Everyday an Englishman would attend a meditation group at a Buddhist temple. The class was conducted in Mandarin, and, even though the man didn’t speak mandarin he kept on coming. One day, the monk presiding over the session asked him: “why, even though you don’t speak the language, still you come every day to the class.” The man answered: “I don’t speak the language, but the feeling I like — the feeling I understand.”
Similarly, the language of kung fu tea — the expression of its forms — can seem alien to us at first. Though by trusting our feelings we will realize the goal of the Tea Tao. In the end, words can only distract us from the true purpose of tea meditation. The goal being to be at one with the tea, at one with the moment.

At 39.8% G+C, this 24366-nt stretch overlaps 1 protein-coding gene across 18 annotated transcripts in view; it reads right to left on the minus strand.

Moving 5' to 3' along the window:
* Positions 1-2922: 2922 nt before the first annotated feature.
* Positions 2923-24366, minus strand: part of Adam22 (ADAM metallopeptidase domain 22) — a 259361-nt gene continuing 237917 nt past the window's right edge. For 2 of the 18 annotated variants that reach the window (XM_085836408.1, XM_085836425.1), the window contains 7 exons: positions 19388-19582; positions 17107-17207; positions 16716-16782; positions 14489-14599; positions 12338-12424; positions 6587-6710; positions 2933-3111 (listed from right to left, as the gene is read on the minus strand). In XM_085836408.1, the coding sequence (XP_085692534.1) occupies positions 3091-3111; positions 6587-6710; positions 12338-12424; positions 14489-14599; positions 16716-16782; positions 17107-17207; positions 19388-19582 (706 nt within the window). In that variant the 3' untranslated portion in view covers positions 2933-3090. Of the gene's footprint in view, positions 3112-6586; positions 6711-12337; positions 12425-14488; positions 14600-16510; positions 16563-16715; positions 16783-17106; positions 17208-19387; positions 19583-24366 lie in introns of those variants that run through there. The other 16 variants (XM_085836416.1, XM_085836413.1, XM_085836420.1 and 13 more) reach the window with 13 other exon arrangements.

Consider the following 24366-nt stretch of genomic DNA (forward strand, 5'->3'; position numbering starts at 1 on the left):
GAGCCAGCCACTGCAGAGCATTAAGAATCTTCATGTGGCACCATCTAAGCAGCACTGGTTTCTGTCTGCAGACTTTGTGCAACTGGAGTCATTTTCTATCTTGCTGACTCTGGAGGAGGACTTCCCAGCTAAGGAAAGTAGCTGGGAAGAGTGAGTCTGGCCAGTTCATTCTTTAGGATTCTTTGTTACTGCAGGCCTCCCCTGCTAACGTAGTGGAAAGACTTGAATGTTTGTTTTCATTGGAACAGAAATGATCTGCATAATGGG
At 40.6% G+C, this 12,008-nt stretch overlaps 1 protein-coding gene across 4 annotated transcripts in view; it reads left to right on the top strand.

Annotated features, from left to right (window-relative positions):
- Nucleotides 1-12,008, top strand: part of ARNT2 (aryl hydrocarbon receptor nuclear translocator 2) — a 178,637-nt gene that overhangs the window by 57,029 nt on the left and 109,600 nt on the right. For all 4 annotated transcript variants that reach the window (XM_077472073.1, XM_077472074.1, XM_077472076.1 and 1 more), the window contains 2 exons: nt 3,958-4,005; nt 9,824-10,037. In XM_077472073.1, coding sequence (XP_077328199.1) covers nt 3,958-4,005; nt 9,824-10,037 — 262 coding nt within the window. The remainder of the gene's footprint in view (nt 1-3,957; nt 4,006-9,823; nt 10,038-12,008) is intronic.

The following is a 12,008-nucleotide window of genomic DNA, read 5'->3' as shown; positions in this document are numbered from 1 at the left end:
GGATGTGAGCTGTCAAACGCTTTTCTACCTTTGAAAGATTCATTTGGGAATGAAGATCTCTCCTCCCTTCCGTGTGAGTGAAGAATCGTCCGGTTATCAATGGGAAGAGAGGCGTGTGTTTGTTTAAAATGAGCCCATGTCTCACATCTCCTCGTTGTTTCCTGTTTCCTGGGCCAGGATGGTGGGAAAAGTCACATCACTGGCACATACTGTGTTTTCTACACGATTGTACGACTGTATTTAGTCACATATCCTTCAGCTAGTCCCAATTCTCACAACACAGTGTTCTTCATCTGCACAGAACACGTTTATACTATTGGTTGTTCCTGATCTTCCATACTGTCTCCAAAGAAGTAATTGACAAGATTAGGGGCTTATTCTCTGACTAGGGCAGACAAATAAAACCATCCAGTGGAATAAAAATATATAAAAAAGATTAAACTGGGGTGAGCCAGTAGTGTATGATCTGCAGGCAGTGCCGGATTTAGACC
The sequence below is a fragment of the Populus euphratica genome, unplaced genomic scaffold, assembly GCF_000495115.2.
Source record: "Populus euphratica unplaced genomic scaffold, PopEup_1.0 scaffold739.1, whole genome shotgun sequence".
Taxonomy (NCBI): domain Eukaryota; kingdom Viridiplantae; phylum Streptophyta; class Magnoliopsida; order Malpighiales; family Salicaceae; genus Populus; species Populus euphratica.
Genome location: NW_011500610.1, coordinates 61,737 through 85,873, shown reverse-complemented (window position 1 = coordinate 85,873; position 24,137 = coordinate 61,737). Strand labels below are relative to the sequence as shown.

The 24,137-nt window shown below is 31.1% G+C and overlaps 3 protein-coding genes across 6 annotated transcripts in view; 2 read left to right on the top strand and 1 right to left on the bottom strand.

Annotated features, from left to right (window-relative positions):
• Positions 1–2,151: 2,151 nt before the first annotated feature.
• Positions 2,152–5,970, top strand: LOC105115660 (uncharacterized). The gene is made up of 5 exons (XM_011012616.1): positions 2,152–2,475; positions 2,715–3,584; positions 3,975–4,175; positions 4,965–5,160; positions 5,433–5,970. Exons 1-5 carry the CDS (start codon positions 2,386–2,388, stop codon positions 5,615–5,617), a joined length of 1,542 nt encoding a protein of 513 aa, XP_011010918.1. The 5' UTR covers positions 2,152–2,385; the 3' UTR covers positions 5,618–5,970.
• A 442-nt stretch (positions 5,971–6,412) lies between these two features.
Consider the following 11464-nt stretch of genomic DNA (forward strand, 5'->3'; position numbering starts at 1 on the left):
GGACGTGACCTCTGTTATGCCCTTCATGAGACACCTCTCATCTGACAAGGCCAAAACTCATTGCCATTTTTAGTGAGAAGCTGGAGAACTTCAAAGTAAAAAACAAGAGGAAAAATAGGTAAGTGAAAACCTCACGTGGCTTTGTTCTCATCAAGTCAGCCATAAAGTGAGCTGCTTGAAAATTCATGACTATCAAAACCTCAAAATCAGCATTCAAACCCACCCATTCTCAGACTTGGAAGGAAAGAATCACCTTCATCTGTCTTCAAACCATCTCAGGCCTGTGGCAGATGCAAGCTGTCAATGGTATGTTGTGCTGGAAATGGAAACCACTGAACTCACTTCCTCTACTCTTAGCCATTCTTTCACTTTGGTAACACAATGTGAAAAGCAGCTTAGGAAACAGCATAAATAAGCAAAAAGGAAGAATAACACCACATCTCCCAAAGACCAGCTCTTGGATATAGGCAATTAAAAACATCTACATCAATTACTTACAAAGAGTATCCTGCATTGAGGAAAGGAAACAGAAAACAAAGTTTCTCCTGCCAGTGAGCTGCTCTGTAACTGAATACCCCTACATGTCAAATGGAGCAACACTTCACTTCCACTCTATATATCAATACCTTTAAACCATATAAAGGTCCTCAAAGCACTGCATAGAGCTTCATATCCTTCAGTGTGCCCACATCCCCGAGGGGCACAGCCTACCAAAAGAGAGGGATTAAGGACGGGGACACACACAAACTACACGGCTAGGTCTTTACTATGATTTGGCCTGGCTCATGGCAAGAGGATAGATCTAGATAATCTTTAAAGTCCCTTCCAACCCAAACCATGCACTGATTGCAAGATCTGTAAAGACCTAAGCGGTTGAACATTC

Tea Tao, may sound more complicated that it actually is. Perhaps because of the insertion of foreign words or association with the — at times — cryptic writings of Meng dz or Lao dz. Though the reality couldn’t be further from this.
The real way of tea, according to my teacher, is simply the tipping of a tea pot (the pun is lost in the English). This simple answer is not always satisfying — it wasn’t for me when I first heard it years ago. However, when we submit to the simplicity of the art, we ultimately come to laugh to ourselves at the majestic grace of its simplicity.
The best tea pots often appear the most humble. The best teas at first seem to be ordinary or faint. Cha Tao is ordinary, it is simple. Though it appears mundane, it stands above all others.